Archives October 2012

Nursing Home Insurance Can Really Save You

It is not a light responsibility to take care of someone else. It takes a lot of responsibility, and to take care of many people at the same time requires good business skills, leadership skills, employees, and even insurance. Having nursing home insurance can really save you if things happen to go wrong. It doesn’t even have to be a devastating event. Something going wrong could mean many things, such as a worker spraining an ankle on the job or someone breaking into a building after hours and stealing an item or two. Whatever the case may be, with the right insurance policy you shouldn’t have to fret about making up for the monetary loss out of your own pocket.

There are many things to consider when choosing your insurance policy. An insurance agent may be able to help you assess any certain risks that may apply to your particular business. If you have a business vehicle, for instance, you may want to consider getting it insured. If crime such as theft is a big worry to you, you might consider getting coverage for that. Getting worker’s compensation can help you if an employee is injured while working, and getting excess worker’s compensation can help you if your normal compensation is not enough.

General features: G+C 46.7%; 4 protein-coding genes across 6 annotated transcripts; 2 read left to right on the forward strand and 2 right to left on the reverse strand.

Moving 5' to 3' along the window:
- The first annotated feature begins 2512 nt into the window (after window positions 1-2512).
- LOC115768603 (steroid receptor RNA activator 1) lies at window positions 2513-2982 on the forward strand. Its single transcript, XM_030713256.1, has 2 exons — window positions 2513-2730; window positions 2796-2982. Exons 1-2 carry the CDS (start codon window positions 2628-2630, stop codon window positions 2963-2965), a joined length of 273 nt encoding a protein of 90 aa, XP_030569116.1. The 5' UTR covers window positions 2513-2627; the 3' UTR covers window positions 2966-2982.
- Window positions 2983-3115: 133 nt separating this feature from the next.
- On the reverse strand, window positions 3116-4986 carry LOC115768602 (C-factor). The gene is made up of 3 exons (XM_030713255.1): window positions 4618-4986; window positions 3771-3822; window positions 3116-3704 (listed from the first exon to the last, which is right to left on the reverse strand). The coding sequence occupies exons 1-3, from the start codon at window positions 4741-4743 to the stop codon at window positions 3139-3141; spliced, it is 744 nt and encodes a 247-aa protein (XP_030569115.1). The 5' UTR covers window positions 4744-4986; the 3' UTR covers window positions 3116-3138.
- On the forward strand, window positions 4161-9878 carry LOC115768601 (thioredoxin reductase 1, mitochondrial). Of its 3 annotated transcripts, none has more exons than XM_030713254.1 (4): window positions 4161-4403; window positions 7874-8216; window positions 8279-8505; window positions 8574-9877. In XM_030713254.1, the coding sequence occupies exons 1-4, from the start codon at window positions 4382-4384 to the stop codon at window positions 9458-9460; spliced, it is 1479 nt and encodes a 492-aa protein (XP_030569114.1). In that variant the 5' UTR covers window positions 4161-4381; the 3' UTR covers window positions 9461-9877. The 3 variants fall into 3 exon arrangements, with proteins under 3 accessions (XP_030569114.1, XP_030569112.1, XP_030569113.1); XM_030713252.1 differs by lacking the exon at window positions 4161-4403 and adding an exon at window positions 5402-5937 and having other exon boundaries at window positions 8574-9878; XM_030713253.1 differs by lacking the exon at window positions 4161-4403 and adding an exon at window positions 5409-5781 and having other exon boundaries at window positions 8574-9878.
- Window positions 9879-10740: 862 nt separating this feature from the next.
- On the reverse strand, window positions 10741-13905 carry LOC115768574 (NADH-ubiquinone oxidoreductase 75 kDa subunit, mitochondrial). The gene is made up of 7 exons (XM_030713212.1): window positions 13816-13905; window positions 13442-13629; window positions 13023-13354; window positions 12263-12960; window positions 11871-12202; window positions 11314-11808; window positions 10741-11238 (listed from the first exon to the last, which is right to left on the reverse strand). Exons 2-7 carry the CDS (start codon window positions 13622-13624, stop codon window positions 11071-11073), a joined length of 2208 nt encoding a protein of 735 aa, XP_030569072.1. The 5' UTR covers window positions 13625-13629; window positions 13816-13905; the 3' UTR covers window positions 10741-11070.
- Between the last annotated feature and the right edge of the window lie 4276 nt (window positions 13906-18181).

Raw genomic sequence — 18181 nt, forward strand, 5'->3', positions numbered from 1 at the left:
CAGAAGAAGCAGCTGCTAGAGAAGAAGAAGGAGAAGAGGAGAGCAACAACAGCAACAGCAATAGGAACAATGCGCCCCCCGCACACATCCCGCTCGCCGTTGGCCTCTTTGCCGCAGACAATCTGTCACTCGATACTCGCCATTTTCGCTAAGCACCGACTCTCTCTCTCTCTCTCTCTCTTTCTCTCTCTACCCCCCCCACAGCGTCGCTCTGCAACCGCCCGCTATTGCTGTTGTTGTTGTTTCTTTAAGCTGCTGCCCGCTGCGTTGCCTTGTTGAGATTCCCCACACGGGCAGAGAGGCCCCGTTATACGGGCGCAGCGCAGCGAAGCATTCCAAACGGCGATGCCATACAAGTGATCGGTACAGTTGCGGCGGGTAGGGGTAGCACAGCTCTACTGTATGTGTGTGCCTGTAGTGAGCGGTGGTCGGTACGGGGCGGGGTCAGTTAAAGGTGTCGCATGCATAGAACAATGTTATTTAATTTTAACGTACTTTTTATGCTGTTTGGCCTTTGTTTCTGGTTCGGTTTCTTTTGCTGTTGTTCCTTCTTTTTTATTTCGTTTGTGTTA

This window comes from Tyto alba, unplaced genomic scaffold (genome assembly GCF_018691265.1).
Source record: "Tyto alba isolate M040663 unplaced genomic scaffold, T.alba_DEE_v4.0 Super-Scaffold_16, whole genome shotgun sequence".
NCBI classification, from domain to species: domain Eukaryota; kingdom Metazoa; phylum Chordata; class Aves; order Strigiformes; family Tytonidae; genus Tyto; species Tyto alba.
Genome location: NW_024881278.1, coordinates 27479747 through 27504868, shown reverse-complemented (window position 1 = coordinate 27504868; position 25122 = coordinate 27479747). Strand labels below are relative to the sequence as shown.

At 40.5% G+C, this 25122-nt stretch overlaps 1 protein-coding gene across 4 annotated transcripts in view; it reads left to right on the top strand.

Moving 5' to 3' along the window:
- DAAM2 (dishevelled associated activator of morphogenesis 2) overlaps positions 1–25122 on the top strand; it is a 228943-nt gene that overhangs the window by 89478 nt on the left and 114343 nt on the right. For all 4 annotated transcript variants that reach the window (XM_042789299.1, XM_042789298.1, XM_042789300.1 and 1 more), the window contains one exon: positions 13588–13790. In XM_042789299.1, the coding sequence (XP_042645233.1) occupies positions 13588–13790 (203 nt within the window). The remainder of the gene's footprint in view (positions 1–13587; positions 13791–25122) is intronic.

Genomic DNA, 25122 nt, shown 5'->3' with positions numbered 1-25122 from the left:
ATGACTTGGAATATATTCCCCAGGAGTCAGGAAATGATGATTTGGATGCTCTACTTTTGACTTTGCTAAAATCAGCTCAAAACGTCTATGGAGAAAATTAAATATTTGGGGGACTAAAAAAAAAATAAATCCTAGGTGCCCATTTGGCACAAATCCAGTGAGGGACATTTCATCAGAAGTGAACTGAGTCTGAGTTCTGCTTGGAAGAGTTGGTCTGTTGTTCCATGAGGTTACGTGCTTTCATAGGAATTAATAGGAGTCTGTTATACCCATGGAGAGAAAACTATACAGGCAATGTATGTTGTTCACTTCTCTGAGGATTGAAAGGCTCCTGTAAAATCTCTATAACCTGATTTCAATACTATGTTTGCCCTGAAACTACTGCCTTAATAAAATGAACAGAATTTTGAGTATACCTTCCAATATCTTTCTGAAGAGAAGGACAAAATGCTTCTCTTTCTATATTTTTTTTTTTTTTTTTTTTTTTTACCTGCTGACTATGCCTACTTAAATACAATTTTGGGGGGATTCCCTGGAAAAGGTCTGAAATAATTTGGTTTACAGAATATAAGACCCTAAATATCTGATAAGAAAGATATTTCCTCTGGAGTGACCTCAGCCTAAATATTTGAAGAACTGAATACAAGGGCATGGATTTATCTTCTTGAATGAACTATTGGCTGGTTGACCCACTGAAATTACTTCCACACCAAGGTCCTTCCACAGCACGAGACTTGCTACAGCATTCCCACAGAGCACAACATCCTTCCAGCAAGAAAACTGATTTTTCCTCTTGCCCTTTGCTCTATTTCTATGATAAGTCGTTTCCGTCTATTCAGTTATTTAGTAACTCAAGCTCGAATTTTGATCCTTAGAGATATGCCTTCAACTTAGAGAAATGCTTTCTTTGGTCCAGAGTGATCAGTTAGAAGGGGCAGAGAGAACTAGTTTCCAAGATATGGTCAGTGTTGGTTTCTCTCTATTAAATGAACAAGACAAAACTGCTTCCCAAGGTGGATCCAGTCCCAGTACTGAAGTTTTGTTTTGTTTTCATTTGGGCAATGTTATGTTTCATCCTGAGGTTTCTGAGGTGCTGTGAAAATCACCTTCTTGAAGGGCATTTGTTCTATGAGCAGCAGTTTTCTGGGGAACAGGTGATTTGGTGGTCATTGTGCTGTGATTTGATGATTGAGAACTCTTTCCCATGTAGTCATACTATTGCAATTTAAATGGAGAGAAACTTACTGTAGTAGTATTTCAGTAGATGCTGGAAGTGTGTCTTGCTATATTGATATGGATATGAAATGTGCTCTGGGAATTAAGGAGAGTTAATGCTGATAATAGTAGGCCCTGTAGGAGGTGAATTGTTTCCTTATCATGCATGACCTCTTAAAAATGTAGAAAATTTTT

If you are confused about what sort of nursing home insurance coverage you should get, you should be able to ask someone in the know like an insurance agent. For information regarding such policies, visit Caitlin Morgan.

Protect Your Company With Staffing Industry Insurance

When looking for staffing industry insurance coverage, it’s important to know that general liability policies may not be written to cover temporary employees or employees that go to work at another client’s location. Finding insurance to specifically cover the unique needs of a staffing company can be important for protecting the financial well-being of your company. In order to reduce your liability, it may be necessary to obtain several different types of coverage that will give you protection for varying types of liability. Finding yourself under-insured in the event of a lawsuit can be devastating to your business. Learning your options and obtaining adequate coverage for your staffing firm may be necessary for remaining financially stable.